The Missing Theology of Art

How a plain white tablecloth and a dingy tavern scene can point to the divine.

How a plain white tablecloth and a dingy tavern scene can point to the divine.

“The very idea of making a painting of something had a very deep Christian purpose – at the beginning. Though at a certain juncture, it became very important for that to be set aside, so that art could be viewed through a purely secular lens and for purely secular purposes.”

There’s no denying the influence of Christianity on Western art. From Michelangelo’s The Creation of Adam scene on the Sistine Chapel ceiling, to Leonardo Da Vinci’s The Last Supper, to the use of religious symbols like the cross or figures of the Madonna and child – it’s pretty inescapable. 

But sometimes, it’s not so obvious. 

In this episode, Professor Thomas Crow shows us how artwork that seems devoid of religion – whether it’s a still life of a white tablecloth, or an Andy Warhol-inspired anti-war poster – can point towards something sacred.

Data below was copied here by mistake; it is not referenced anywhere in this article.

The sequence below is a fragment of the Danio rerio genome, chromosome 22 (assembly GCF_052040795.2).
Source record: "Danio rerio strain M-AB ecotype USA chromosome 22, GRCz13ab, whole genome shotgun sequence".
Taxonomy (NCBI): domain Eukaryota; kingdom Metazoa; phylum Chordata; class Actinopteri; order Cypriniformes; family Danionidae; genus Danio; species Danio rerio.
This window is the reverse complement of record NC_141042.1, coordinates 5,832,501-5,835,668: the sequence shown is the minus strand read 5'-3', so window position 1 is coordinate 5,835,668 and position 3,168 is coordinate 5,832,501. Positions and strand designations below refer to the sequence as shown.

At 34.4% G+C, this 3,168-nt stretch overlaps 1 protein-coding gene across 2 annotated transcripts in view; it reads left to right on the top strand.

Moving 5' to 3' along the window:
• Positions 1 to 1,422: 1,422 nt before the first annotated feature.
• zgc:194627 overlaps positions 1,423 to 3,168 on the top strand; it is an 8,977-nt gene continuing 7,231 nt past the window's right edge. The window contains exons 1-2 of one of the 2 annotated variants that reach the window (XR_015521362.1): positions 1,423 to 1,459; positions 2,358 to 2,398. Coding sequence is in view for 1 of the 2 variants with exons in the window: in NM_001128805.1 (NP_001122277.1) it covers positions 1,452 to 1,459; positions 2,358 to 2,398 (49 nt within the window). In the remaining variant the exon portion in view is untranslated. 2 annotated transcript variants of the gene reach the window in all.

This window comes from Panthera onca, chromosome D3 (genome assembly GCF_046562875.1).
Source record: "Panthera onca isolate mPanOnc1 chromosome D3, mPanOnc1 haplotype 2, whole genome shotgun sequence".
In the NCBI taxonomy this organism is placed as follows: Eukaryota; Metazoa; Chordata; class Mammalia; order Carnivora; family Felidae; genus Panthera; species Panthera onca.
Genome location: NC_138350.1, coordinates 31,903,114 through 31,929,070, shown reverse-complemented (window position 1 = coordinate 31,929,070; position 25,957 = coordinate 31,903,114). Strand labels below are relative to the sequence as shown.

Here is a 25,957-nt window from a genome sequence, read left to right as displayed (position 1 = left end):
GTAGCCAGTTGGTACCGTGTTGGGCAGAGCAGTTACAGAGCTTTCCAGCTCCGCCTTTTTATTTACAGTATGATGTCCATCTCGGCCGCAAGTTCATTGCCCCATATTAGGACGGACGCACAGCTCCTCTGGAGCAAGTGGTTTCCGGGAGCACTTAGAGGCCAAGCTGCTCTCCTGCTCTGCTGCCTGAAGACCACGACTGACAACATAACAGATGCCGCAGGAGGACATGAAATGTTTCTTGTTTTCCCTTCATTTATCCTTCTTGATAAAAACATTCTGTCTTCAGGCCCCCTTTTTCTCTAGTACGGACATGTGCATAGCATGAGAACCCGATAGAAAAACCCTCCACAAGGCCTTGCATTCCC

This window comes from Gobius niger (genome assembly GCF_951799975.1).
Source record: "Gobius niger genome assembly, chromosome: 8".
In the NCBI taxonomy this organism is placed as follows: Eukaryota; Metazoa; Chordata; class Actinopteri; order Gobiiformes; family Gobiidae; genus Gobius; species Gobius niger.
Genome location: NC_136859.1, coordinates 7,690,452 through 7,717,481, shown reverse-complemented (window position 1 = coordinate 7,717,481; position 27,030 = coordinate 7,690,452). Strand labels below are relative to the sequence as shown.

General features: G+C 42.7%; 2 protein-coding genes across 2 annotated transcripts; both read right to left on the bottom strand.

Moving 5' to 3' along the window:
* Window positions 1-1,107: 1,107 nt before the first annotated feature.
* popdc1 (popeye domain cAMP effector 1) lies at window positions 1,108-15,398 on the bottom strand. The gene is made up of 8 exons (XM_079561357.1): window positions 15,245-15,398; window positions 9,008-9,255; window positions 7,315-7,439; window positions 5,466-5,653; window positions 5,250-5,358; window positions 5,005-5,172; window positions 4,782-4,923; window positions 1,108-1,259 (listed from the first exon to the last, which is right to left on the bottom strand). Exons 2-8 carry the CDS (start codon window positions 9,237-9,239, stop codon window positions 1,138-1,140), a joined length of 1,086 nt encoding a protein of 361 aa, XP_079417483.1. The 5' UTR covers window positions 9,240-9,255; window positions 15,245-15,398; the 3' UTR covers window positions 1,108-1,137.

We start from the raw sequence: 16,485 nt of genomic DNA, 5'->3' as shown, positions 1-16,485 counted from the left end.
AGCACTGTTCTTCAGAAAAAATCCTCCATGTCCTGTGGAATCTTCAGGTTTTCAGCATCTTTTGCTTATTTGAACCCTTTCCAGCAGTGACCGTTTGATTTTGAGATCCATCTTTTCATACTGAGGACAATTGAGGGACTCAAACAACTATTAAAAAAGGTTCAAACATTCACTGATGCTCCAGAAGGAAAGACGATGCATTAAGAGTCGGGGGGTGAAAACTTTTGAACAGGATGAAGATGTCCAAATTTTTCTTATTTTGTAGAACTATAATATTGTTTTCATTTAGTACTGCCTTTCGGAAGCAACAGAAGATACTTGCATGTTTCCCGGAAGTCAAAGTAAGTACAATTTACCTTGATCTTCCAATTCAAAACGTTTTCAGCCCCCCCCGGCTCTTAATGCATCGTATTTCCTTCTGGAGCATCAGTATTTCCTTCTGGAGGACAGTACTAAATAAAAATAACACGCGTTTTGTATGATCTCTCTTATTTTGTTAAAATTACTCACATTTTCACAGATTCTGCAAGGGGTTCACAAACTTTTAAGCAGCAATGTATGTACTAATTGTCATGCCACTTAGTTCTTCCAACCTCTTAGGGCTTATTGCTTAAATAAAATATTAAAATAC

“Some of the deepest religious art is not overtly Christian at all. It could be a still life, or a little figure study of just an ordinary person, and you would read these ordinary things for the signs of the presence of the divine.”

Professor Thomas Crow is the author of No Idols: The Missing Theology of Art

The White Tablecloth by Jean-Baptiste-Siméon Chardin

Sainte Famille, dit Le Bénédicite by Charles Le Brun

The Calling of Saint Matthew by Caravaggio 

Take a look inside Rothko Chapel:

View the work of Sister Mary Corita Kent:

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